More such places can be found scattered across the landscape, from a little deck built out over the cold-looking waters close to the lodge, to up over the train tunnel, where a little vagabond camp has been set up. This is reached by way of a small house overlooking the railway line on one side, and out across the fir trees and rocky hills of the estate on the other. Down the slope from this little house, possibly once cared for by whoever many have at one time lived in it, is an orchard, still very much being cultivated, although the house itself no longer appears to be a working home.

{ Glenrosa }; Inara Pey, October 2018, on Flickr{ Glenrosa }

A cinder track continues beyond the beach behind the main house, arcing slightly up and away from the coast before dropping back to rejoin the shingles. It leads the way to where part of the land has been flooded to form a natural inlet, its narrow neck spanned by an old bridge. Here the setting, with reeds and trees growing from the water and the wooden shack to one side, is perhaps more mindful of a Louisiana swamp than a place sitting somewhere on the Scottish  coast – but it still feels very much a part of the overall landscape, and it offers more places to sit and spend time in the region.

Caught by the rising Sun, { Glenrosa } also lends itself to other daytime windlights – although for once I’ve tended to keep to the default in the images here. Those who do take photos are invited to add them to the region’s Flickr group, and there is more than enough here to keep anyone’s camera busy.

{ Glenrosa }; Inara Pey, October 2018, on Flickr{ Glenrosa }

Although sitting within a sim surround, I confess I found the rolling, rocky landscape dominated by fir trees, to be more attractive with it derendered to present a more coast-like setting (although just having one side of the region open to water would have really done the trick). Nevertheless, with its gently undulating landscape, this is a place of beauty rounded-out by a gentle soundscape and is definitely not a destination to be missed.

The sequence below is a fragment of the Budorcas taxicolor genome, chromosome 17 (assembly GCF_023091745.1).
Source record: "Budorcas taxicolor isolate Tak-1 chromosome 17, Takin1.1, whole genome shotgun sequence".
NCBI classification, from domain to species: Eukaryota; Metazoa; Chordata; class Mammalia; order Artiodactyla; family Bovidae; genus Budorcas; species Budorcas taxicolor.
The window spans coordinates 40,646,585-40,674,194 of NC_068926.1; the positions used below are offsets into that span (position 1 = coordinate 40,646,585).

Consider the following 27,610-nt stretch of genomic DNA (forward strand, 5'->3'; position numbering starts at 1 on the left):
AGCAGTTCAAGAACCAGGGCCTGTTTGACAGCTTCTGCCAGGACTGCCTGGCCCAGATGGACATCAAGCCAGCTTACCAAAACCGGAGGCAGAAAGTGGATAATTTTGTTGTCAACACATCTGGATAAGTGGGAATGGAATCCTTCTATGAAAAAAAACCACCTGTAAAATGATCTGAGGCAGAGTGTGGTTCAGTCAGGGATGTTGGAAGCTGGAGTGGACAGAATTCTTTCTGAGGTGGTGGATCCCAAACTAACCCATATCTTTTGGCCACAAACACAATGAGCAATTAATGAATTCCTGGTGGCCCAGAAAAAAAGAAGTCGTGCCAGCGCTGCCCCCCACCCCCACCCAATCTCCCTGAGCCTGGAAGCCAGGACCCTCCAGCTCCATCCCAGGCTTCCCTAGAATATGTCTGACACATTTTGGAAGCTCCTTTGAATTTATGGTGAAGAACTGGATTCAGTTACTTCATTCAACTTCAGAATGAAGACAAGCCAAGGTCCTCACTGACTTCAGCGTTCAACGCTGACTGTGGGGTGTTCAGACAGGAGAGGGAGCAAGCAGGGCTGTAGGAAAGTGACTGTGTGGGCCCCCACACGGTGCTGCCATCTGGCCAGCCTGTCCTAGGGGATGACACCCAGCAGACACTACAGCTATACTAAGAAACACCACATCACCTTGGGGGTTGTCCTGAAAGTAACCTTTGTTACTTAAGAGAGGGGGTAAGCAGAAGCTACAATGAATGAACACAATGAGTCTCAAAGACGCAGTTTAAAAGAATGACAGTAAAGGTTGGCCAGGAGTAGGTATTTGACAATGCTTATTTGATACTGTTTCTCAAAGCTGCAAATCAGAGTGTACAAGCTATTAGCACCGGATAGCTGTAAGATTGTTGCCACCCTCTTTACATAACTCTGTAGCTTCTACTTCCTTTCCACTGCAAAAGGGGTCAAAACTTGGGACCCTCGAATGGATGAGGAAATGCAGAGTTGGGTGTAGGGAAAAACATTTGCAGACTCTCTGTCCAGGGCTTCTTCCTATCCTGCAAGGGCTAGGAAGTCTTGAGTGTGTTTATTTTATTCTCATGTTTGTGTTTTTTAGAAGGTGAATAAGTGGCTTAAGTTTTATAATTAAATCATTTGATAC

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Space Sunday: Mars roundup

via Associated Press

NASA’s INterior Exploration using Seismic Investigations, Geodesy and Heat Transport (InSight) lander, launched in March 2018, is due to land on Mars on November 26th, 2018. Managed by NASA’s Jet Propulsion Laboratory, the mission is intended to study the internal structure of the planet, and in doing so it could bring new understanding of the Solar System’s terrestrial planets — Mercury, Venus, Earth, Mars and the Moon.

The lander is based on the design used for NASA’s Mars Phoenix lander, which successfully arrived on Mars in 2008, using circular solar arrays to generate power for its systems and instruments. As with the Phoenix Lander, InSight is designed to operate for a Martian year once on the surface of Mars, with an initial primary mission period of 90 days.

As a static lander, InSight will use a range of instruments to study the deep interior of Mars. Two of the principle instruments in this investigation are the Seismic Experiment for Interior Structure (SEIS) and HP3, the Heat Flow and Physical Properties Package, both of which will be placed in direct contact with the surface of Mars after touch-down.